Step 1 - Learn to use Pivot Tables
Pivot Tables will speed up the time taken to produce reports and analyse your data tremendously. An important aspect of Pivot Tables is that you need to understand how to structure and format your data for Pivot Tables to work effectively.
Step 2 - Create a Data Model
New technologies such as Power Pivot and Power BI allow Excel users to easily create powerful data models. Data models allow you to easily centralise the storage of your data, calculations (business logic) and create relationships between the tables of data. Data models make it much quicker and easier to develop reports and speeds up your processes.
Step 3 - Learn some Analysis Techniques
Once you have an engine for the production of your reports, you need to learn how to ask questions of your data. There are many different types of analysis that can be performed on your data - comparison, trend, ranking, contribution, variance, frequency etc. are some examples. Add a bit of simple statistics and you will find a whole new world of interpreting and understanding your data.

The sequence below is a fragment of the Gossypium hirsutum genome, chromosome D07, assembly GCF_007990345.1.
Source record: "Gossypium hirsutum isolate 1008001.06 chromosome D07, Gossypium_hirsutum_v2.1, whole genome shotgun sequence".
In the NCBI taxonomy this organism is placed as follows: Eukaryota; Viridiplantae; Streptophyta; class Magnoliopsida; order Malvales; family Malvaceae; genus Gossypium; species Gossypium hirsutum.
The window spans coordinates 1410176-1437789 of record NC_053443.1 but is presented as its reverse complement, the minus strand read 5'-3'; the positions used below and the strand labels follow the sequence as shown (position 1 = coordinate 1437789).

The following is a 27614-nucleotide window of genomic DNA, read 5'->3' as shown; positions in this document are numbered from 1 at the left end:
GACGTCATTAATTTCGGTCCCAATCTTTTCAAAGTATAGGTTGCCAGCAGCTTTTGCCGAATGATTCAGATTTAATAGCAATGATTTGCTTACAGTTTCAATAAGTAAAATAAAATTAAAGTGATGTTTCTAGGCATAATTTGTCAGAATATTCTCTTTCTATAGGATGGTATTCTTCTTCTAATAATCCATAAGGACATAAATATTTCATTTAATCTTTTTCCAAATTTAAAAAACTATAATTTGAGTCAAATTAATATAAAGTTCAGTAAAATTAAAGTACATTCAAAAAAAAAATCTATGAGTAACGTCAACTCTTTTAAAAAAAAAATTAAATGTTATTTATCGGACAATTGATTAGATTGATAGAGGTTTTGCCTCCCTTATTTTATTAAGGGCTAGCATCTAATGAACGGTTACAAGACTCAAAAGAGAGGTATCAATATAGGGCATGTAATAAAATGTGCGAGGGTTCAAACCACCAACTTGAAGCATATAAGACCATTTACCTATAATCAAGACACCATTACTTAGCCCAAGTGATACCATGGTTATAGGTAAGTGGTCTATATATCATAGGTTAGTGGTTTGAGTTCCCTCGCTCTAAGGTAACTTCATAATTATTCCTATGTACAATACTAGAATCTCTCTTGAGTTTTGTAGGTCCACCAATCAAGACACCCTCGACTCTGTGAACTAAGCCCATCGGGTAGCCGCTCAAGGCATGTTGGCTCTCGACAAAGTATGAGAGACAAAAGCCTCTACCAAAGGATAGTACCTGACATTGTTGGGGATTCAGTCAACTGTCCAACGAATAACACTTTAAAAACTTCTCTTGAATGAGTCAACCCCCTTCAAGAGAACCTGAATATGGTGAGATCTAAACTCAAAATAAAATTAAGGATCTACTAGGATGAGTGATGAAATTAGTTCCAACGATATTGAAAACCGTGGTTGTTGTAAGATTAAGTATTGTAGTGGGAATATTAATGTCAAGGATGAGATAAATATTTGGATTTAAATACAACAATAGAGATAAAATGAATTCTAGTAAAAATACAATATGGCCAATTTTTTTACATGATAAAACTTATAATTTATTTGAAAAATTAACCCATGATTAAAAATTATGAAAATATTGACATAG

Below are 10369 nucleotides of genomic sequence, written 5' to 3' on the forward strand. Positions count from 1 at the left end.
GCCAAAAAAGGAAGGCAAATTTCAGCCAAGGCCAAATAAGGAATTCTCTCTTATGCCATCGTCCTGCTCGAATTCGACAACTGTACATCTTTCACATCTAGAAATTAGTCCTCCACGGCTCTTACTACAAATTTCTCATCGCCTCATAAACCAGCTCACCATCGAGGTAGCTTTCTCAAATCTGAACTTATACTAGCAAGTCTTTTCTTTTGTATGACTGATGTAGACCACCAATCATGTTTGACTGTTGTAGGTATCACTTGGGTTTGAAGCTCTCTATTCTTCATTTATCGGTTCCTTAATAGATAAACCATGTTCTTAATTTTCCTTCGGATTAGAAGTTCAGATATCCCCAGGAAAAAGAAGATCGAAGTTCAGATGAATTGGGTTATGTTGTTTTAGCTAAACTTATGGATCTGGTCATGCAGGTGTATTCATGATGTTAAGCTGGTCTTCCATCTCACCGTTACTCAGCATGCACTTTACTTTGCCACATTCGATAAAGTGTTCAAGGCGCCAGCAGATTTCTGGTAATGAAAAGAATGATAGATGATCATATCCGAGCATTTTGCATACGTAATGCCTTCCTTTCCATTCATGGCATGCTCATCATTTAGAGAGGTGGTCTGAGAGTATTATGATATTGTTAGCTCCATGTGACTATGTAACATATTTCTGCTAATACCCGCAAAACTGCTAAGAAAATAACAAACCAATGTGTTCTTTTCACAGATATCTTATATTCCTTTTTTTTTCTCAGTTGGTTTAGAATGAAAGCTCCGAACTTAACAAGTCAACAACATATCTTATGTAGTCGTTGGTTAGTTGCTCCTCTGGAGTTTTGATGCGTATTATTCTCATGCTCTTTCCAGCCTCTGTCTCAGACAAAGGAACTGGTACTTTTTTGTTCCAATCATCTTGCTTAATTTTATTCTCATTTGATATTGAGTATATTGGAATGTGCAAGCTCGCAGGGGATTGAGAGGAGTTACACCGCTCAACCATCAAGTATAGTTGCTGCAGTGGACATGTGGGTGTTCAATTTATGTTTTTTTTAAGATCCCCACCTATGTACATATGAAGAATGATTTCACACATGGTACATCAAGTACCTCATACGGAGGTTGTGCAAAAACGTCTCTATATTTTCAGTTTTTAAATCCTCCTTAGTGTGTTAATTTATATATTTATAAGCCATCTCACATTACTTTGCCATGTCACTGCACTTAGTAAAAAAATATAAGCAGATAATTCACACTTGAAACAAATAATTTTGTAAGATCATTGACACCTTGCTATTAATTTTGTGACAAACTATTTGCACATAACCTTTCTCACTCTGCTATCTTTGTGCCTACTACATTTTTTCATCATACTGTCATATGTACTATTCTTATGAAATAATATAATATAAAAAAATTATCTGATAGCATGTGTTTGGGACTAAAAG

Visual analysis is a growing field of importance. Learn which graphs to use with which type of data. Visual analysis provides critical understanding of patterns and relationships within data.
Step 4 - Time for New Data
Technology such as Power Query makes it easy to access new data and to mash them up with existing tables of data. However the data may not always arrive in a format that is easy to use for data analysis. This is where you need to know how to use different methods to transform, append and merge data that creates powerful new data sets for different insights.
Step 5 - Share your Insights
Data analysis is of no use if we are not able to share the new insight and knowledge. Learning how to create effective reports and dashboards that can easily communicate key insights and information to your audience. Being able to tell a story about what your data means is a skill that will develop over time as your experience develops.
Unfortunately often trial and error is required to find the best methods of what resonates with your audience and what does not. My advice is start simple with your presentations. Your audience will quickly tell you what they want.
Power BI for Office 365 is Microsoft's latest Business Intelligence solution. It is cloud-based and works from within Excel and Office 365, to analyse and visualise data quickly and easily.
The BI solution is designed to help business users gain insights from their data and, according to Microsoft, includes the following: